While the rest of the world suffered through the Great Depression, Shanghai—then the world’s fifth-largest city—sailed blissfully along. “The decade from 1927 to 1937 was Shanghai’s first golden age,” says Xiong Yuezhi, a history professor at Fudan University in the city and editor of the 15-volume Comprehensive History of Shanghai. “You could do anything in Shanghai as long as you paid protection [money].” In 1935 Fortune magazine noted, “If, at any time during the Coolidge prosperity, you had taken your money out of American stocks and transferred it to Shanghai in the form of real estate investments, you would have trebled it in seven years.”
At the same time, Communists were sparring with the nationalist Kuomintang for control of the city, and the Kuomintang allied themselves with a criminal syndicate called the Green Gang. The enmity between the two sides was so bitter they did not unite even to fight the Japanese when long-running tensions led to open warfare in 1937.
Once Mao Zedong and his Communists came to power in 1949, he and the leadership allowed Shanghai capitalism to limp along for almost a decade, confident that socialism would displace it. When it didn’t, Mao appointed hard-line administrators who closed the city’s universities, excoriated intellectuals and sent thousands of students to work on communal farms. The bronze lions were removed from the Hongkong and Shanghai Bank, and atop the Customs House, Big Ching rang in the day with the People’s Republic anthem “The East Is Red.”
The author Chen Danyan, 53, whose novel Nine Lives describes her childhood during the Cultural Revolution of the 1960s and ’70s, remembers the day new textbooks were distributed in her literature class. “We were given pots full of mucilage made from rice flour and told to glue all the pages together that contained poetry,” she says. “Poetry was not considered revolutionary.”
I first visited Shanghai in 1979, three years after the Cultural Revolution ended. China’s new leader, Deng Xiaoping, had opened the country to Western tourism. My tour group’s first destination was a locomotive factory. As our bus rolled along streets filled with people wearing Mao jackets and riding Flying Pigeon bicycles, we could see grime on the mansions and bamboo laundry poles festooning the balconies of apartments that had been divided and then subdivided. Our hotel had no city map or concierge, so I consulted a 1937 guidebook, which recommended the Grand Marnier soufflé at Chez Revere, a French restaurant nearby.
Chez Revere had changed its name to the Red House, but the elderly maitre d’ boasted that it still served the best Grand Marnier soufflé in Shanghai. When I ordered it, there was an awkward pause, followed by a look of Gallic chagrin. “We will prepare the soufflé,” he sighed, “but Monsieur must bring the Grand Marnier.”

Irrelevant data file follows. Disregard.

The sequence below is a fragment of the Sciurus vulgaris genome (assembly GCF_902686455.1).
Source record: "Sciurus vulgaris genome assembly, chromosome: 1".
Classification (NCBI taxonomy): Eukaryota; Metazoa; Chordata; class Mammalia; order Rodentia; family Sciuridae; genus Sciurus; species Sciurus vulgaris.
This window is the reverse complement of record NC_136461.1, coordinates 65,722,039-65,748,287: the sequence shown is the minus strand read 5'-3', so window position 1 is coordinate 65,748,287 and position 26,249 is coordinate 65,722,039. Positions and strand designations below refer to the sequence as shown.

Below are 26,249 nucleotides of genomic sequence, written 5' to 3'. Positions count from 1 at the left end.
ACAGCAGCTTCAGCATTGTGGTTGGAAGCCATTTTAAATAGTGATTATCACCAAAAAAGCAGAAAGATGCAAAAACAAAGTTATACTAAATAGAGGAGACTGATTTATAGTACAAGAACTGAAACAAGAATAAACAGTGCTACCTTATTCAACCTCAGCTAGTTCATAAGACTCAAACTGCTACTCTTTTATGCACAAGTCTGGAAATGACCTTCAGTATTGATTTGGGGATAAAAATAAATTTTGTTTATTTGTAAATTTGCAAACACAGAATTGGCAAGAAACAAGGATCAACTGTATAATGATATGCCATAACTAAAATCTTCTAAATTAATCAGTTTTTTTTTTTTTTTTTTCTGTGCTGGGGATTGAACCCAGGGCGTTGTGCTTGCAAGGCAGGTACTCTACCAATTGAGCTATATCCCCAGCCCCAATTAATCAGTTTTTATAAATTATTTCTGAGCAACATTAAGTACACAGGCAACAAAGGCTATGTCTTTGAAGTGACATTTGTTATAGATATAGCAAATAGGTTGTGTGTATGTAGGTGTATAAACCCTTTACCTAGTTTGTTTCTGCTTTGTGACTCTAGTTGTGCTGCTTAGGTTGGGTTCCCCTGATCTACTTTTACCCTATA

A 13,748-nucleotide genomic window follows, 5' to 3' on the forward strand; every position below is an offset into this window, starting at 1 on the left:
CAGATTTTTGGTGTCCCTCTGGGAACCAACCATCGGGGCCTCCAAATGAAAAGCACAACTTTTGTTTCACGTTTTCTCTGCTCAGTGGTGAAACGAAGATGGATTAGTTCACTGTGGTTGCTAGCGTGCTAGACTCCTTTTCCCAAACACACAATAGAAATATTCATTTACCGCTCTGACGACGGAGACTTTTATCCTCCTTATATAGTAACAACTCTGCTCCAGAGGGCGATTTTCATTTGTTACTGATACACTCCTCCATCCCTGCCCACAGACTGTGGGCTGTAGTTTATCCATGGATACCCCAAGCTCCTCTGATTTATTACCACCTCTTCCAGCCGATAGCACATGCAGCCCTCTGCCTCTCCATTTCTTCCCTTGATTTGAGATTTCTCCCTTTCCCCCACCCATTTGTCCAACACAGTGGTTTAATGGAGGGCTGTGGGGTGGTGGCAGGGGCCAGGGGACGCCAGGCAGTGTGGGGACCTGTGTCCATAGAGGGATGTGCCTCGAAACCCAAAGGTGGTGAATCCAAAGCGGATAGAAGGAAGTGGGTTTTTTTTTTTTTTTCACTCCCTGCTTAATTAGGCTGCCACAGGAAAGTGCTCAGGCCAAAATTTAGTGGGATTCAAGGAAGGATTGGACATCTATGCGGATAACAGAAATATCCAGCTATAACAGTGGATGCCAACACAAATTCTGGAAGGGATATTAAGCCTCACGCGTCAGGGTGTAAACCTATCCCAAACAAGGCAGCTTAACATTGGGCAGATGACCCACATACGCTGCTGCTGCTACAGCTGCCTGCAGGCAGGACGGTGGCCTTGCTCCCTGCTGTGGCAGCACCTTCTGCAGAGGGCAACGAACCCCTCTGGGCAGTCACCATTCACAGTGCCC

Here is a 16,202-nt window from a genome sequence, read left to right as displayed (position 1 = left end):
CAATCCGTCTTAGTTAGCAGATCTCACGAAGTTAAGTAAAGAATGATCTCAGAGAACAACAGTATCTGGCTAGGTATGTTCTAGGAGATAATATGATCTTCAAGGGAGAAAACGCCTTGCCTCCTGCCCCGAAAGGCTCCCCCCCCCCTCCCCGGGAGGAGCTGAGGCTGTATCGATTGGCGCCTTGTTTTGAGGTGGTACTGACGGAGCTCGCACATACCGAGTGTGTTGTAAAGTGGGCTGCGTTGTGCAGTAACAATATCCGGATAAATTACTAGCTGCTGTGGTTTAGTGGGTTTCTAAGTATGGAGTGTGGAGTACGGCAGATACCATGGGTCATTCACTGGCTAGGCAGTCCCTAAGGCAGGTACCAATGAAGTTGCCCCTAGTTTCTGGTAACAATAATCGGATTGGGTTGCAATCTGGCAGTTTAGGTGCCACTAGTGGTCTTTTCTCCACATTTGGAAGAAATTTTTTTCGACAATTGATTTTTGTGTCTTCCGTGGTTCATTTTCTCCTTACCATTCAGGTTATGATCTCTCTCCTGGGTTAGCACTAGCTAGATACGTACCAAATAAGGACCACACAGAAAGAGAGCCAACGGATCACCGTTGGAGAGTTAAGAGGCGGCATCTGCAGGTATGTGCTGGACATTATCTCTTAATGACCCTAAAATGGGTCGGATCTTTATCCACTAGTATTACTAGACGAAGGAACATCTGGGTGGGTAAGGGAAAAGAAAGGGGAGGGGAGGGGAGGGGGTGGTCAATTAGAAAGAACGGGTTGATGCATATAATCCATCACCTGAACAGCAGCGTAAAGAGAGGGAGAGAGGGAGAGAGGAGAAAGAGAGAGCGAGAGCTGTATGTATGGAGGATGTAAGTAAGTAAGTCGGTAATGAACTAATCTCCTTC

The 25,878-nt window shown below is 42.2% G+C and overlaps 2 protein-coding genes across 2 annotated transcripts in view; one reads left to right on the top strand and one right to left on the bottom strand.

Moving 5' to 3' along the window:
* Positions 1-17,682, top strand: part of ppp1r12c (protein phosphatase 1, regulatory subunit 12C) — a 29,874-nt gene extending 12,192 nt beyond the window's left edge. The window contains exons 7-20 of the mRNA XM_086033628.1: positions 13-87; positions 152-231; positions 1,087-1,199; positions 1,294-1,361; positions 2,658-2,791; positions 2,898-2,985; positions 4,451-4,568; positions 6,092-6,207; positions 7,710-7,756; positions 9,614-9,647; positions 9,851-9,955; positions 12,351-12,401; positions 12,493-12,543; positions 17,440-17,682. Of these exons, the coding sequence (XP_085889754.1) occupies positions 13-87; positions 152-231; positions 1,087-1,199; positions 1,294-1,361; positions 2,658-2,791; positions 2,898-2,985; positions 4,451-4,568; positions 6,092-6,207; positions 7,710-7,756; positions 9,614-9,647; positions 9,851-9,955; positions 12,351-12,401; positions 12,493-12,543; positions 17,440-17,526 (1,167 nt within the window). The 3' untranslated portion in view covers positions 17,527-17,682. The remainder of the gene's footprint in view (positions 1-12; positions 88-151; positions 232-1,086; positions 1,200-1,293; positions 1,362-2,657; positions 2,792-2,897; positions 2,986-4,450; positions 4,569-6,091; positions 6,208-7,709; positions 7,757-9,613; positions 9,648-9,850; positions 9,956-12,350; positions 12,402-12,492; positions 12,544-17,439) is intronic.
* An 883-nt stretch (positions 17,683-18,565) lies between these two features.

Shanghai today offers few reminders of the ideology that inspired the Cultural Revolution. After the city’s Mao Museum closed in 2009, leftover statues of the Great Helmsman stood on a shuttered balcony like so many lawn jockeys. By contrast, many of Shanghai’s precommunist buildings look almost new. The former villa of the Green Gang leader lives on as the Mansion Hotel, whose Art Deco lobby doubles as a memorial to the 1930s, filled with period furnishings and sepia photographs of rickshaw pullers unloading cargo off sampans. The reopened Great World Amusement Center provides a venue for Chinese opera, acrobats and folk dancers, though a few bars are allowed.
As for the Bund, it has been restored to its original Beaux-Arts grandeur. The Astor House, where plaques commemorate Ulysses S. Grant’s post-presidential visit, and where Charlie Chaplin and Paulette Goddard were summoned to dinner by liveried butlers bearing golden trumpets, is once again receiving guests. Across Suzhou Creek, the Peace Hotel (known as the Cathay when Noel Coward wrote Private Lives there during a four-day bout with the flu in 1930) recently underwent a $73 million restoration. The Shanghai Pudong Development Bank now occupies the Hongkong and Shanghai Bank building. Bronze lions have returned to guard duty at the entrance.
With the Chinese well into their transition to what they call a “socialist market economy,” it seems that they look upon the city not as an outlier, but as an example. “Every other city is copying Shanghai,” says Francis Wang, a 33-year-old business reporter who was born here.
Shanghai’s makeover began haphazardly—developers razed hundreds of tightly packed Chinese neighborhoods called lilongs that were accessed through distinctive stone portals called shikumen—but the municipal government eventually imposed limitations on what could be destroyed and built in its place. Formerly a two-block-long lilong, Xintiandi (New Heaven and Earth) was torn down only to be rebuilt in its 19th-century form. Now the strip’s chic restaurants such as TMSK serve Mongolian cheese with white truffle oil to well-heeled patrons amid the cyberpunk stylings of Chinese musicians.